More than 30% of rural hospitals nationwide could close soon, according to a new report from the Center for Healthcare Quality & Payment Reform (CHQPR). Health care experts tell AIS Health, a division of MMIT, that closures could have dire effects on rural communities, but health insurers may be able to spearhead changes in care delivery and payment models to help keep rural health care viable.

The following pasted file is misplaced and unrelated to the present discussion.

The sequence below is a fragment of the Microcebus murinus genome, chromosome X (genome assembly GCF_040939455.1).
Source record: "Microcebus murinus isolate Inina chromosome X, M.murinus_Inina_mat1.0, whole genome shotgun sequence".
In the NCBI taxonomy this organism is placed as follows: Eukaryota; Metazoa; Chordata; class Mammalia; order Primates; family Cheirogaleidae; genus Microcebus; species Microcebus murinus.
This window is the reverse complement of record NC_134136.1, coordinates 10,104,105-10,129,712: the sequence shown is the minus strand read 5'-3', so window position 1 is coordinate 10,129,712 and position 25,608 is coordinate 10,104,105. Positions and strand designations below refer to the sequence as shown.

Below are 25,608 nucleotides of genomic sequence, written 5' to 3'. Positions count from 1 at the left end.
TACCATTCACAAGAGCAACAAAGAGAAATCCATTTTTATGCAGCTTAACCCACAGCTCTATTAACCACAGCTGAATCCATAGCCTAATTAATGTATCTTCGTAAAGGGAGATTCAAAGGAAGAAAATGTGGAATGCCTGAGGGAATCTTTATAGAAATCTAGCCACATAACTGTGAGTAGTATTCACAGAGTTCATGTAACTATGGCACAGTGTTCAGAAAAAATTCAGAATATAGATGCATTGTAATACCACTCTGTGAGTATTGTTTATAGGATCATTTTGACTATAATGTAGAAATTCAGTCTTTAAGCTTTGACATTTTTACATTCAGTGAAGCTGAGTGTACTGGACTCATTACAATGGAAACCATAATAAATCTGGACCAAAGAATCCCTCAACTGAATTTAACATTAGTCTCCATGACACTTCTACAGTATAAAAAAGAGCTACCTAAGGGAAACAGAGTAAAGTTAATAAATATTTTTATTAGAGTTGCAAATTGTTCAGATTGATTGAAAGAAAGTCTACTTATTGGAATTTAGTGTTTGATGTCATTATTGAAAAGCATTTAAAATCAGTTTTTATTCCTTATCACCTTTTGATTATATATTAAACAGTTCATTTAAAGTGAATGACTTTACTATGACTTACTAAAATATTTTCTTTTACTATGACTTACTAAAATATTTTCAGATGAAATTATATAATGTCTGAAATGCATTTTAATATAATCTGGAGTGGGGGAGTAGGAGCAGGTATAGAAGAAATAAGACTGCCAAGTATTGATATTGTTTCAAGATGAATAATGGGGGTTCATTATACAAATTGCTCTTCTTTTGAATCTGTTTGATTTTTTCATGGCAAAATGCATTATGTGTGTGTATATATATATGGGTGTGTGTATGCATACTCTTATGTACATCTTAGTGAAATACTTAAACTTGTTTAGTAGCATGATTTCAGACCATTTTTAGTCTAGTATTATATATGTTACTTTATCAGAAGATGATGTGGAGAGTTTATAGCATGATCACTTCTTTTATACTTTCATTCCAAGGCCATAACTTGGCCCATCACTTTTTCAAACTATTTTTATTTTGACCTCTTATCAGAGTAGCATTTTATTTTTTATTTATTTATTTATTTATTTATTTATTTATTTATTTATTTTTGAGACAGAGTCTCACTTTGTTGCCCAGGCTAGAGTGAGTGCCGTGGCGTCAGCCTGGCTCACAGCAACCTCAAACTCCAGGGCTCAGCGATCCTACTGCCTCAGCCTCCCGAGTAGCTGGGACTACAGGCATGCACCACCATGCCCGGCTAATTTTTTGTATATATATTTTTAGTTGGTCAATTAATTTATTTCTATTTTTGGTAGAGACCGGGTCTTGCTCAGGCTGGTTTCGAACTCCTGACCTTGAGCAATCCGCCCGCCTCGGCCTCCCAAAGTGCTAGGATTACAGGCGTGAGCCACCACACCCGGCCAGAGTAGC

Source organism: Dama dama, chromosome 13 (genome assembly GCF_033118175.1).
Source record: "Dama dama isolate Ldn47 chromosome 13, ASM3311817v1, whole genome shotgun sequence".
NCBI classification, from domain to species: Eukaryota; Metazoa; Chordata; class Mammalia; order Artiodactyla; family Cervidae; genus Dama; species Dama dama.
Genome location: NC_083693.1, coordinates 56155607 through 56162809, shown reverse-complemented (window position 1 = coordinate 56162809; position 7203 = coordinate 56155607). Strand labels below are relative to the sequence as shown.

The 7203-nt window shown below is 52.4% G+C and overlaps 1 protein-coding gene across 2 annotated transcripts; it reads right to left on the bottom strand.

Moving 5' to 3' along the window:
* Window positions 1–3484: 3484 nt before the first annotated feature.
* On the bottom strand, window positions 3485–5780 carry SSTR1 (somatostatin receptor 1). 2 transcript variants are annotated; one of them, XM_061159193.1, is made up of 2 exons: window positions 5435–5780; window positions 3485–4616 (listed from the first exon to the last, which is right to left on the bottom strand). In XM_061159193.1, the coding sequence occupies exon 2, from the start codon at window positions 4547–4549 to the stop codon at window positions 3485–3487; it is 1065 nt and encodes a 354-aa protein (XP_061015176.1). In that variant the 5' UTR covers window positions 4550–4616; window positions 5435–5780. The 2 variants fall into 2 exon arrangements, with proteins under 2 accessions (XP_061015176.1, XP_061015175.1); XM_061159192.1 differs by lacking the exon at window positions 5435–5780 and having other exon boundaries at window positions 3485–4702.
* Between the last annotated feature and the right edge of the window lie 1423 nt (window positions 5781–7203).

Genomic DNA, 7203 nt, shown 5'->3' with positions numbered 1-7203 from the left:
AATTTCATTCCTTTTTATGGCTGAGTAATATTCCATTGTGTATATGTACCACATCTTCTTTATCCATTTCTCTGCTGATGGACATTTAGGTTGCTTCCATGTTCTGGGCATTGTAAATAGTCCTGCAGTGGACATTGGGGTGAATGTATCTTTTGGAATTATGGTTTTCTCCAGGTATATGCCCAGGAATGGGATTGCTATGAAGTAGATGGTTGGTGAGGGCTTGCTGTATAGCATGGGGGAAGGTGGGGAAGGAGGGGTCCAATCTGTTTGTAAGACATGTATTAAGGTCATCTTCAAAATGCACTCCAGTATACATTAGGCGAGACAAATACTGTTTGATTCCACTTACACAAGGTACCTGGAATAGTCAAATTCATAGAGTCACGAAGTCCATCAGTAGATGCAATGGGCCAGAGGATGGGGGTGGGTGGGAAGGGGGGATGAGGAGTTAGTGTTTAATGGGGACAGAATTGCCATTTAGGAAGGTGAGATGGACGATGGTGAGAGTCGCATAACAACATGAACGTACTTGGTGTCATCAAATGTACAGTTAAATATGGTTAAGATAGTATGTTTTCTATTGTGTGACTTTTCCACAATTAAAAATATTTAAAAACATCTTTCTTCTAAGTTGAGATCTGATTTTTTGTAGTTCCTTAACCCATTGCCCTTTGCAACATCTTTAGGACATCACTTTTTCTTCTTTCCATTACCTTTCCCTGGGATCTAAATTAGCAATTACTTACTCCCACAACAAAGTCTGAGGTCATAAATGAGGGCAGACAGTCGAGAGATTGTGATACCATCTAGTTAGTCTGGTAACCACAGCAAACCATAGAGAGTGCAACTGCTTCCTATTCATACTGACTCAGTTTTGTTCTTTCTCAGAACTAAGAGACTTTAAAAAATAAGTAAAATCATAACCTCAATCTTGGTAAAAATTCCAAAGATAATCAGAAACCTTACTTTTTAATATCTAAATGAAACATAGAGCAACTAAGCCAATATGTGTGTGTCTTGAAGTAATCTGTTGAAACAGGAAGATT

According to the CHQPR report, 631 rural hospitals are at risk of closure in the “near future,” with over 200 of those at “immediate risk” of closing. In “almost half” of states, 25% of rural hospitals are at risk of closure, and in 10 states, 40% or more are at risk. Hawaii (75%), Connecticut (67%) and Alabama (60%) have the highest proportion of hospitals at risk of closure. Texas (50%) is the most populous state to have at least half of its rural hospitals at risk. This precarious state of affairs follows 112 rural hospital closures between 2010 and July 2019, per HHS. Rural obstetric care is in particularly poor shape. Researchers from the University of Minnesota found that 165 rural obstetric units closed between 2004 and 2014, “leaving over half of rural counties without obstetric services,” as HHS put it.